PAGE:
Fundamental? Not now….
So after weeks of procedural machinations in Gary B., et al. v. Whitmer — the Sixth Circuit case arising out of a challenge to conditions at some of Detroit, Michigan’s worst-performing public schools, in which a panel of the Sixth Circuit ruled that students have a fundamental constitutional right to a “basic minimum education” — what appeared destined to be the next great Supreme Court education case has ended with a fizzle.
As the Sixth Circuit was preparing to hear the case en banc (i.e by all the judges on the court), Michigan’s Democratic governor yanked the rug out from under her own side of the lawsuit by abruptly settling with the Plaintiffs. Although the Republican legislature then tried to intervene to keep the case alive, so that the full Sixth Circuit court could review the panel’s first-ever ruling that a fundamental right to a “basic minimum education” (what the Court also called a right to “access to literacy”) exists under the Fourteenth Amendment, on Wednesday (June 10, 2020) the Court agreed that the settlement mooted the appeal, and dismissed the case.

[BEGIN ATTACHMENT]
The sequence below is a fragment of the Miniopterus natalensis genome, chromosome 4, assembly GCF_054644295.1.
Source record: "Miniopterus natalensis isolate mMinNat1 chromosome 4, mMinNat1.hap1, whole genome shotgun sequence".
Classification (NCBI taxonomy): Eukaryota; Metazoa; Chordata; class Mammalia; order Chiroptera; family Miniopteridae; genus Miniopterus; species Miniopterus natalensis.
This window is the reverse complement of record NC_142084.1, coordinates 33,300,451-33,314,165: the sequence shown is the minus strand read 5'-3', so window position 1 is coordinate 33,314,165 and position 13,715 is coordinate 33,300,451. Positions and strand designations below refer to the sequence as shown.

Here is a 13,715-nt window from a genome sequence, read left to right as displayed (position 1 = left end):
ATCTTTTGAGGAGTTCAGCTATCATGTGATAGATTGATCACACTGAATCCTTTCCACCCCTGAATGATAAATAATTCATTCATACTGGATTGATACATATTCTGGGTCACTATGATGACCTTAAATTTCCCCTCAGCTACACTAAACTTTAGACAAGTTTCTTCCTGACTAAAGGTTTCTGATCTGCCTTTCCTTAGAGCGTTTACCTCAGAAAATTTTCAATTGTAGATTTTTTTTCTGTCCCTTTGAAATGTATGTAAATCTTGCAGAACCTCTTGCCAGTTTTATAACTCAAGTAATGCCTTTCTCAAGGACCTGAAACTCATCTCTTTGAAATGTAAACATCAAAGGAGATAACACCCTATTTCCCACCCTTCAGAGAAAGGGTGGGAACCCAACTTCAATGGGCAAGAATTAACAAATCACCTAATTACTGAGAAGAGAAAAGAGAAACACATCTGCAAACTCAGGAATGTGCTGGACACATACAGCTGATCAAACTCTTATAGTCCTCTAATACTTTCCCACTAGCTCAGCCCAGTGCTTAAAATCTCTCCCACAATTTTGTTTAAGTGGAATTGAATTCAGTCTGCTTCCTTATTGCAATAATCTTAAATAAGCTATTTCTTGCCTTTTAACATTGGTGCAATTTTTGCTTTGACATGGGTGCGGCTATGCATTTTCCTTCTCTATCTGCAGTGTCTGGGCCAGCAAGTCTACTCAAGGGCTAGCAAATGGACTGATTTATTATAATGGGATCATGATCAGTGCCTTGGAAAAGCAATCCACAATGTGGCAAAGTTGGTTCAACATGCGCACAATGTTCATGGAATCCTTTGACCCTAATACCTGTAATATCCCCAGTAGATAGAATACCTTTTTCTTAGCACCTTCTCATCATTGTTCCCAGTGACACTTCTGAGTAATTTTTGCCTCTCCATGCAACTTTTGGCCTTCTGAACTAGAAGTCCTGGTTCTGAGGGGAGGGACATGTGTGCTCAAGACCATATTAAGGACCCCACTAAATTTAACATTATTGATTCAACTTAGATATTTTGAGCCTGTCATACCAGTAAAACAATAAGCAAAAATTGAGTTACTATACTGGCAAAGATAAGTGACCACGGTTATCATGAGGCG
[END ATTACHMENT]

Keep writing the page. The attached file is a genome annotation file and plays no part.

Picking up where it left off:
Although the settlement appeared designed to enshrine the panel’s “fundamental right” ruling and protect it from review by the entire Sixth Circuit — and there was a pretty good chance that neither the en banc Sixth Circuit nor the current Supreme Court would have upheld that ruling — the fact that the Sixth Circuit granted en banc review before it dismissed the appeal means that at least technically, the Court vacated the original decision, which means that it no longer had any precedential force. While parties will no doubt attempt to use Gary B. as authority for future cases, at least officially we are all back to the drawing board.